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US-Cuba Talks? Give Cuban Civil Society a Voice

“You must not abandon the ship in a storm because you cannot control the winds ….What you cannot turn to good, you must at least make as little bad as you can,” Sir Thomas More

Borrowing from a page of the Carter Administration’s failed Cuba policy, the President wants closer relations with Cuba and he has tasked his team with that goal. Part of this effort includes re-establishing diplomatic relations as well as high-level talks on issues of mutual interest. This is wrong, however, the President has decided that it is in the U.S. national interest to do so.

As Members of the 114th Congress start to explore in a few weeks how to respond to this policy shift, something needs to be done to make sure that Cuban civil society has a voice.

To make sure that U.S. law and policy – that includes helping the Cuban people – remain the guiding principles of this, some would say, quixotic effort, there must be someone involved throughout this process who will serve as the alter ego of the American people, the Congress, and Cuban civil society. This person would, among other things, travel as part of all official U.S. travel to Cuba.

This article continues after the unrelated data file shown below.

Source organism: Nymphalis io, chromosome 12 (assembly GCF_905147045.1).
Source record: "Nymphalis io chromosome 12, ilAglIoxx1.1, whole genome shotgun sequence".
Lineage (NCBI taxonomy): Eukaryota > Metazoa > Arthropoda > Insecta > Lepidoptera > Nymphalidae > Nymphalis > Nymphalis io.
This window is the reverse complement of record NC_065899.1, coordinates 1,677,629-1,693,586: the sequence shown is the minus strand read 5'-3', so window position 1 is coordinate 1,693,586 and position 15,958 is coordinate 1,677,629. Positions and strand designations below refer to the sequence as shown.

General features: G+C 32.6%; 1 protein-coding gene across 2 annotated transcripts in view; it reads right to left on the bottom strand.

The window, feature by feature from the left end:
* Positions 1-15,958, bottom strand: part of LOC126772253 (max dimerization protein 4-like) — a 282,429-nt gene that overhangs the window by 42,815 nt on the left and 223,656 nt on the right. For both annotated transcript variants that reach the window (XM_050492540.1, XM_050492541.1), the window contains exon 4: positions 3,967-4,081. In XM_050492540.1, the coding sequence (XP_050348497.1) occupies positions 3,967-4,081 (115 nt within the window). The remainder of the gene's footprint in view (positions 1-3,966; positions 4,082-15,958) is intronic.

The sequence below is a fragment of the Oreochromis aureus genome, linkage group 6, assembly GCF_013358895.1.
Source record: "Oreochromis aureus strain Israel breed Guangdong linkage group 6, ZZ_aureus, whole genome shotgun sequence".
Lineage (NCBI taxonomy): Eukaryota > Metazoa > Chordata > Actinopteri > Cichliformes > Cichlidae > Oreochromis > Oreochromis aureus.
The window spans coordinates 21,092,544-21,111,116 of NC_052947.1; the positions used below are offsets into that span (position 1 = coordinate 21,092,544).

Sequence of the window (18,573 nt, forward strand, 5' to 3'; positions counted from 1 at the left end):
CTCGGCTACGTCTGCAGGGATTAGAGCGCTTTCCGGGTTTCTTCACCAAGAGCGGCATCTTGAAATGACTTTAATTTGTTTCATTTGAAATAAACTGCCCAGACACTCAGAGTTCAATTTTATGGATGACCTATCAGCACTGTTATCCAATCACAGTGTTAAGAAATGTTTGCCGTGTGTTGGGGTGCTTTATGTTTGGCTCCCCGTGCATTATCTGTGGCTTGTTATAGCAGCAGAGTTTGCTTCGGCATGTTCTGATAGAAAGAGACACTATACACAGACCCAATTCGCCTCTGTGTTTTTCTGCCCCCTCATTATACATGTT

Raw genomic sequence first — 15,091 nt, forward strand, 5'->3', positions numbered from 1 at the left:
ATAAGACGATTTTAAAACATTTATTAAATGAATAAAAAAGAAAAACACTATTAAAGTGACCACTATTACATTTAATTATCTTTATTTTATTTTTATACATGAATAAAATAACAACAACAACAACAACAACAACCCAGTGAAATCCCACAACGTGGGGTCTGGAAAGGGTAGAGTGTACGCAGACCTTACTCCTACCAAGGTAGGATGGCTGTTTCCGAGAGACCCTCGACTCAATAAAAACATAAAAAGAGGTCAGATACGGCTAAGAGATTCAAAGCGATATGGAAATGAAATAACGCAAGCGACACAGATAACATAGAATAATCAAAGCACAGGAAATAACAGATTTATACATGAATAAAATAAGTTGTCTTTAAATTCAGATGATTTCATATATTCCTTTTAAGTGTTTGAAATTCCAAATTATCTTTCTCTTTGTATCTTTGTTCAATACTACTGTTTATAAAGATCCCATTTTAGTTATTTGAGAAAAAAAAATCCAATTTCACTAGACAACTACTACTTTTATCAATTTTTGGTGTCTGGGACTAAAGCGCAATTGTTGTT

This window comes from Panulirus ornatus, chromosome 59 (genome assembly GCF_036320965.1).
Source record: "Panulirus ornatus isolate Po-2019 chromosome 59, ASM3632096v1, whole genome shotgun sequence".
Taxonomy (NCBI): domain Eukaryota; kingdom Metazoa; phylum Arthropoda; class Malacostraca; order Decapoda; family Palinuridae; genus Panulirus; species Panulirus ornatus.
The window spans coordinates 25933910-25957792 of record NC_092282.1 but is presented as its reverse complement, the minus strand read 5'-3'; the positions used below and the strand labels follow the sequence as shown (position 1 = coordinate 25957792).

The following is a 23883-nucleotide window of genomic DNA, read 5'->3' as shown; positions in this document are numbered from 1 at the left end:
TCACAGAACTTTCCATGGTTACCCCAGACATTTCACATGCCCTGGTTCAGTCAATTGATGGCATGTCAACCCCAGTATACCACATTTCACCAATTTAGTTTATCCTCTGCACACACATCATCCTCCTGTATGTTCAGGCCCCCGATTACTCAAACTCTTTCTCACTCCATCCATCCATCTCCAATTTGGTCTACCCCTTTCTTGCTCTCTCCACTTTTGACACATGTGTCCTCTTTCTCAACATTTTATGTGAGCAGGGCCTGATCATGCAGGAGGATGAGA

Rather than meet with Cuban regime officials, this person, preferably someone from outside the government, would meet with dissidents, opposition leaders, independent media, bloggers, as well as others groups and people who make up Cuban civil society. It would be a special advocate reporting to the head of the U.S. delegation, as well as the Congress. If the Obama Administration refuses to do this, or put forth a watered down alternative, the incoming leadership of the 114th Congress should appoint someone to serve in that capacity.

Section 3 of the Cuban Liberty and Democratic Solidarity Act of 1996 states, inter alia, that the aim of U.S. policy toward Cuba, as it will be until Congress amends the law, if at all, is to “assist the Cuban people in regaining their freedom and prosperity“. At this juncture, since the President insists on proceeding with a new approach, we can think of no better way to advance U.S. policy goals and values, than to give Cuban civil society a real voice in crafting the future of their country.

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